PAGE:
Ever since receiving FDA approval for Aredia in September 1998 Novartis has held the gold standard treatment for bone metastases. In Zometa the Swiss pharmaceutical company possesses a more potent, new generation bisphosphonate capable of taking up market leadership. But with other drugs in this class looking towards market entry nothing is certain. Datamonitor's Bisphosphonates Update brief examines the current and potential issues surrounding the use of bisphosphonates in bone metastases of breast and prostate cancer. In recent years, the use of bisphosphonates, such as Novartis' Aredia and Zometa, has certainly addressed a significant proportion of unmet needs in the treatment of bone metastases. However, the use of bisphosphonates as preventative agents for bone metastases is controversial and their efficacy remains unproven due to conflicting clinical trial results. Metastases to the bone, the third most common metastatic site after the lung and brain, occur in up to 75% of patients with breast and prostate cancer. For these patients, symptoms such as hypercalcemia, spinal cord compression, bone fractures and pain severely deteriorate quality of life, and the high incidence of these malignancies means that a significant number of patients are affected by bone metastases. Maintaining market control Aredia (pamidronate) was approved by the FDA in September 1998 based on the results of two combined prospective, placebo-controlled, randomized clinical trials of intravenous pamidronate in patients with bone metastases. The study by Hortobagyi et al. showed that fewer patients treated with pamidronate experienced skeletal complications. Pain and analgesic use were also decreased among the pamidronate patients. On the basis of the trial results, Aredia became the gold standard treatment for bone metastases. However, in August 2001, Zometa (zoledronate), a more potent, new generation bisphosphonate, also marketed by Novartis, was approved by the FDA for the treatment of hypercalcemia of malignancies and, in February 2002, for the treatment of bone metastases. Research has however failed to distinguish Zometa as a superior treatment. To date, the drug has shown no statistically significant difference in bone lesion response, time to disease progression or overall survival. Trials have nevertheless reflected that 4mg zoledronate is clinically equivalent to 90mg pamidronate. Bisphosphonates to rule Although Novartis will be keen to show that Zometa does indeed have a clear efficacy advantage over pamidronate, the drug still holds a key advantage because of its convenience of administration; 15-minute versus two-hour iv infusion. Other competition exists in the market however including clodronate, another of the family bisphosphonates. Clodronate remains unavailable in the US despite numerous clinical studies involving the drug for the treatment and prevention of bone metastases. The drug represents a significant opportunity for Schering AG , the marketer of clodronate in Europe, and generic companies marketing clodronate to enter the US bone metastases market In 1981, concern was expressed in the US when three cases of leukemic reactions in patients treated with clodronate were reported. The following year, a panel of experts reviewed data from all patients receiving the drug in clinical trials, and concluded that the clinical and laboratory data did not support a causal association between treatment with clodronate and the development of leukemia. Datamonitor believes that positive results in the National Surgical Adjuvant Breast and Bowel Project (NSABP) study, a large-scale study designed to assess the adjuvant role of clodronate, will give Schering AG and generics companies an opportunity to gain patent and approval of clodronate in the US for adjuvant use. Further indications If these companies can gain approval of clodronate for this indication before Novartis can with Aredia and Zometa, they can expect a significant proportion of the adjuvant market. The availability of clodronate means that, in Datamonitor's opinion, US physicians are expected to use the drug off-label for the treatment of bone metastases, in direct competition with Novartis drugs. Whilst clodronate is a potential threat to Novartis drug sales, the Swiss pharmaceutical company should be able to make up this revenue in other areas. Datamonitor believes, for example, that there is significant potential of bisphosphonates for the treatment of hormonal therapy-induced osteoporosis, especially in the prostate cancer market. Cost is however, expected to be a major issue in the uptake of the drugs in European markets. According to a US opinion leader, "the osteoporosis market for prostate cancer is just beginning to open up". He stated that Novartis, Aventis and Procter & Gamble are actively targeting the market by educating urologists on ADT (androgen deprivation therapy) -induced osteoporosis and conducting large-scale clinical studies. The potential in the market, he believes, is "enormous, if not more so than the bone metastases market". Zometa looks well set The key to Novartis' expansion in the breast cancer market for Zometa will be the results of Z-FAST (Zometa-Femara Adjuvant Synergy Trial). Although the trial results will not be available for several years, Datamonitor expects the usage of Zometa with Femara in bone metastases to steadily move into physician prescribing due to Novartis' marketing prowess. Bisphosphonates sell well, not only because they increase quality of life, but also because they reduce the need for irradiation and surgery by 50%, making them a very effective cost saving treatment. Novartis' Zometa is, therefore, likely to supersede Aredia but the use of bisphosphonates in the adjuvant setting for the prevention of bone metastases remains controversial due to conflicting results in clinical trials. More studies to determine the efficacy and cost-effectiveness of adjuvant bisphosphonates are needed to gain wider acceptance Zometa nevertheless looks set to become the gold standard for the treatment of bone metastases in breast cancer due to its clinical efficacy and the vast marketing expertise of Novartis in the oncology market.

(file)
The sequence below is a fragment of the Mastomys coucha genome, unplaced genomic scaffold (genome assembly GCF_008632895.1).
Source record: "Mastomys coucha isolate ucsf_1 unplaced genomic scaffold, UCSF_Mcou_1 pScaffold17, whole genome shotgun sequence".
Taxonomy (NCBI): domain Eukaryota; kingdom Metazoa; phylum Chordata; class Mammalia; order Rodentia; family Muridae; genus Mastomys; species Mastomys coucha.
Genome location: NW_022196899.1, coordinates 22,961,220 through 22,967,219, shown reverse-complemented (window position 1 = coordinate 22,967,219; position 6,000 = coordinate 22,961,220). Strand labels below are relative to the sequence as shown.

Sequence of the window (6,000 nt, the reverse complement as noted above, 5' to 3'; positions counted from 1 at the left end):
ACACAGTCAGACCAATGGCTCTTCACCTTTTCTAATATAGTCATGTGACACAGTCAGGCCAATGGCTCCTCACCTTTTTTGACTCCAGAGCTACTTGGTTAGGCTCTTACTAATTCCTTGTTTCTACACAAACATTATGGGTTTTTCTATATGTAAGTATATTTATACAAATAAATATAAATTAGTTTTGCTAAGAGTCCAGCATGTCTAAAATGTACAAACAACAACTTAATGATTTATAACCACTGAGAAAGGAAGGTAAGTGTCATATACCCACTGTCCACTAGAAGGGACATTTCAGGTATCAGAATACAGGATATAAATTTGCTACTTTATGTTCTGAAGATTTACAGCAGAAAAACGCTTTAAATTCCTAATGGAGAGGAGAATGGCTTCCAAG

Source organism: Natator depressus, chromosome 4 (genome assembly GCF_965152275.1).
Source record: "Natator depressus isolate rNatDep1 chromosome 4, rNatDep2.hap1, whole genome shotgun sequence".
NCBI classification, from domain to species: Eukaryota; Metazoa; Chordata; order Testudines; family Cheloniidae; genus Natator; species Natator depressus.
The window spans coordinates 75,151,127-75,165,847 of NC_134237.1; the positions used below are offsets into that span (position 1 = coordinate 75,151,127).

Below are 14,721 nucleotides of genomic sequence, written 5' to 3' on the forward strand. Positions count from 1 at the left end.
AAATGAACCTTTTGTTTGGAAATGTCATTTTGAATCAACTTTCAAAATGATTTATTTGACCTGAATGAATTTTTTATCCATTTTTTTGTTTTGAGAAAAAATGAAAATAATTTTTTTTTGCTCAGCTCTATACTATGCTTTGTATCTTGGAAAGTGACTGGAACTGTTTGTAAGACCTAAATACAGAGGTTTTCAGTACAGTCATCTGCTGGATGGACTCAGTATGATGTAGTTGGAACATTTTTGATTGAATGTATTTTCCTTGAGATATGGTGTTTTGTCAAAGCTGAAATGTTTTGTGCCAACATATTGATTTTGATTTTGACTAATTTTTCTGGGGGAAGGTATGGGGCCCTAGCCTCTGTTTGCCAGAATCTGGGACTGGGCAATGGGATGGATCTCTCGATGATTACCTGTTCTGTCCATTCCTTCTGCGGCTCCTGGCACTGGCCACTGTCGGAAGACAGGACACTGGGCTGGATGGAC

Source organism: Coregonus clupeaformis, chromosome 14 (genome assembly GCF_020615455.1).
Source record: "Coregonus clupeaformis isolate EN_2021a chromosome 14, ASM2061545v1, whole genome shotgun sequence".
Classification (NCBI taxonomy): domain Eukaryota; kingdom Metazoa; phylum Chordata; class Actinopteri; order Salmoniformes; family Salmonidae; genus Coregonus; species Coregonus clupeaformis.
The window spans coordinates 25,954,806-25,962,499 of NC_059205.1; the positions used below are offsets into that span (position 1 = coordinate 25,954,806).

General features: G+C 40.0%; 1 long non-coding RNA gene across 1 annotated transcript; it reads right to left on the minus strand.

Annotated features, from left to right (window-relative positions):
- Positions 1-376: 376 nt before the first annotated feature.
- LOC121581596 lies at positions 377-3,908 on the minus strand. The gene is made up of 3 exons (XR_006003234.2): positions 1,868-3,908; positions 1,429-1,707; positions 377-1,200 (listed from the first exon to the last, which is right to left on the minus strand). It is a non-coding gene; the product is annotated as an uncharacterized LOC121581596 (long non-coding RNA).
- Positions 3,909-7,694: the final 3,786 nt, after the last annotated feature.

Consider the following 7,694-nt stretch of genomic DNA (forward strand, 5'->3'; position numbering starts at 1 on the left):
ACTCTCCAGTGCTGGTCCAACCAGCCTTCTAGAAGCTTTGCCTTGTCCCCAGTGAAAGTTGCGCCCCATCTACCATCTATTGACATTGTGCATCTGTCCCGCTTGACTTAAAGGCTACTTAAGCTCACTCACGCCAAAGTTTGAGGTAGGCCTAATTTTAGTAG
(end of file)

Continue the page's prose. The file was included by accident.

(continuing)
Michael Randle

Last updated on: 27/08/2010 11:40:18

Site Map | Privacy & Security | Cookies | Terms and Conditions is Europe's leading industry-sponsored portal for the Pharmaceutical sector, providing the latest jobs, news, features and events listings.
The information provided on is designed to support, not replace, the relationship that exists between a patient/site visitor and his/her physician.